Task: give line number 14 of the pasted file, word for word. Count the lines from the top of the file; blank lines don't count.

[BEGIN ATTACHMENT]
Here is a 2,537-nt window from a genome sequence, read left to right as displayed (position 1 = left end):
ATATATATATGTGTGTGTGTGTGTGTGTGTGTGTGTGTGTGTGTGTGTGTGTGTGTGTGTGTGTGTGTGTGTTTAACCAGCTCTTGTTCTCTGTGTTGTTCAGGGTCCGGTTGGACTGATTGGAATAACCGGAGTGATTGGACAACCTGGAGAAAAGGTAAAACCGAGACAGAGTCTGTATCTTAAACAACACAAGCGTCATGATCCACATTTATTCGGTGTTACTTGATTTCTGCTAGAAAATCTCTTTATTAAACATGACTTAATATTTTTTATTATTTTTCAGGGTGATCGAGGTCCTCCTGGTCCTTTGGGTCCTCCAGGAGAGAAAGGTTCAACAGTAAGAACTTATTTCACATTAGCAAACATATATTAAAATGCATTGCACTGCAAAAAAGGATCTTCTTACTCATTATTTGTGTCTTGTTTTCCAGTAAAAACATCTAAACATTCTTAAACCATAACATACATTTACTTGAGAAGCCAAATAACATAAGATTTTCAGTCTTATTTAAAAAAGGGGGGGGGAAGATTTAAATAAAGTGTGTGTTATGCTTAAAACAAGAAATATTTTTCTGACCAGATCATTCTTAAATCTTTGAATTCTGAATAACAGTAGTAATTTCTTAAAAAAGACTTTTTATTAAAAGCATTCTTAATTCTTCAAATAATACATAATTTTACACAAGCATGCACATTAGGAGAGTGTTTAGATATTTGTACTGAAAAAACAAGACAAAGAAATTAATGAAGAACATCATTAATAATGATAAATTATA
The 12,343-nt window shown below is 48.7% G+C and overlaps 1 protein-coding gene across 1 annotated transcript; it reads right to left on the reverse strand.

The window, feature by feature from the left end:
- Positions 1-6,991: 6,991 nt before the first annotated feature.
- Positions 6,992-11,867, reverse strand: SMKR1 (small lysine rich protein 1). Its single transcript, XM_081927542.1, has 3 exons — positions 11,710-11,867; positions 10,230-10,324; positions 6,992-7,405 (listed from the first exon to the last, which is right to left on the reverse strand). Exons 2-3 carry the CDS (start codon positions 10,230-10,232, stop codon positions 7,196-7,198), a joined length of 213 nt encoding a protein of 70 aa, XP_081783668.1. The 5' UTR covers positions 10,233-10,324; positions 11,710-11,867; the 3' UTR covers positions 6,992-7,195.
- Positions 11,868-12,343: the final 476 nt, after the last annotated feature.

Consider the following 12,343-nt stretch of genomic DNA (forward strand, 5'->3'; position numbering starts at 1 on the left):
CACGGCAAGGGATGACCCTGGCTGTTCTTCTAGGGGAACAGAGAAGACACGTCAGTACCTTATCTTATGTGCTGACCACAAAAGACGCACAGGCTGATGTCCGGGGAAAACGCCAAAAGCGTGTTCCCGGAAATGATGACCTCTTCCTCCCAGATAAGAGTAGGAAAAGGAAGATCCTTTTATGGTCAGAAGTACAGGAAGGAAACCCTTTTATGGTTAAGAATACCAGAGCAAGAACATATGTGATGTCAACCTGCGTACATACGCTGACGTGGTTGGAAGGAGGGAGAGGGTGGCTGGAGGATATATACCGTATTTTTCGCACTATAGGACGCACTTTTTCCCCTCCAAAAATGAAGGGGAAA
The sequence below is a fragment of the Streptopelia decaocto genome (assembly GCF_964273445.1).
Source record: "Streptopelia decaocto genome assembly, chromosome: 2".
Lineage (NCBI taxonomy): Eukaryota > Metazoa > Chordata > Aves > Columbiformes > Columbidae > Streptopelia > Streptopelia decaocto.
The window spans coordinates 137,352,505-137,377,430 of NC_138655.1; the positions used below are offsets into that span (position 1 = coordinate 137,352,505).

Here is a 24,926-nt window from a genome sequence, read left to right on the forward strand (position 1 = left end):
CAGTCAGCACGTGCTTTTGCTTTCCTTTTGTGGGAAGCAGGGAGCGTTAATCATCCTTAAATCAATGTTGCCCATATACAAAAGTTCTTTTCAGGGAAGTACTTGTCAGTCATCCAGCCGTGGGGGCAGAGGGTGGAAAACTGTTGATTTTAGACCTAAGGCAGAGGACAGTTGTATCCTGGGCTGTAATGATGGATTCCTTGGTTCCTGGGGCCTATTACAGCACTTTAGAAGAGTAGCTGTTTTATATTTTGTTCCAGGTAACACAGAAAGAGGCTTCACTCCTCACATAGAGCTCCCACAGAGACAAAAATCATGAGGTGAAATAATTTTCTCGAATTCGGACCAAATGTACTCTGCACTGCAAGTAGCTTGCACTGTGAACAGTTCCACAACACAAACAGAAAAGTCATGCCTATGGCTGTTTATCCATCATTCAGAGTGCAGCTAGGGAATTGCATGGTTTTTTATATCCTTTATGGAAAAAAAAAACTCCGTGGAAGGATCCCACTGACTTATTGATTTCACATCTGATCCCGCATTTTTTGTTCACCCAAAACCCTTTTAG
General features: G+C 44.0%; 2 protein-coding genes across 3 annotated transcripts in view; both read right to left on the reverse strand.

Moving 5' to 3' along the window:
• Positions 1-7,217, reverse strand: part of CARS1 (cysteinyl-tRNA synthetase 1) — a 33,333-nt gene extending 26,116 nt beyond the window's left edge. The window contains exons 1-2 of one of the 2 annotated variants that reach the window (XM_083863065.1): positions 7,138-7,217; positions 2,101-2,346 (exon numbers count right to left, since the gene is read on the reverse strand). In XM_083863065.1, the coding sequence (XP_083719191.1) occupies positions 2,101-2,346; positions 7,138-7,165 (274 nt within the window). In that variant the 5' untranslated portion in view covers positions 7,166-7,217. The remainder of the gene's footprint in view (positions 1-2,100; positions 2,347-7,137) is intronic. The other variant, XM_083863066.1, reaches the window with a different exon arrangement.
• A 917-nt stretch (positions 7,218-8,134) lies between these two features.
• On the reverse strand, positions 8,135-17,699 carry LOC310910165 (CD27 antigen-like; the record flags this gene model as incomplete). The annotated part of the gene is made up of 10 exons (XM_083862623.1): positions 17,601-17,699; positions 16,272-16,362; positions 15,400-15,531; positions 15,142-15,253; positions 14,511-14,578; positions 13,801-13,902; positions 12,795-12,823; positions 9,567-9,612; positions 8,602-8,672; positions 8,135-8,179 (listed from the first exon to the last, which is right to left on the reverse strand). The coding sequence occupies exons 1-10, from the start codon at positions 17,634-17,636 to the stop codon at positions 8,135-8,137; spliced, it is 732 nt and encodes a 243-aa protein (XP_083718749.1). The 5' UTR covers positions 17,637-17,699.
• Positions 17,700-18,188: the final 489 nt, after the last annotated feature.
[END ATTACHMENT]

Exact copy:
Here is a 24,926-nt window from a genome sequence, read left to right on the forward strand (position 1 = left end):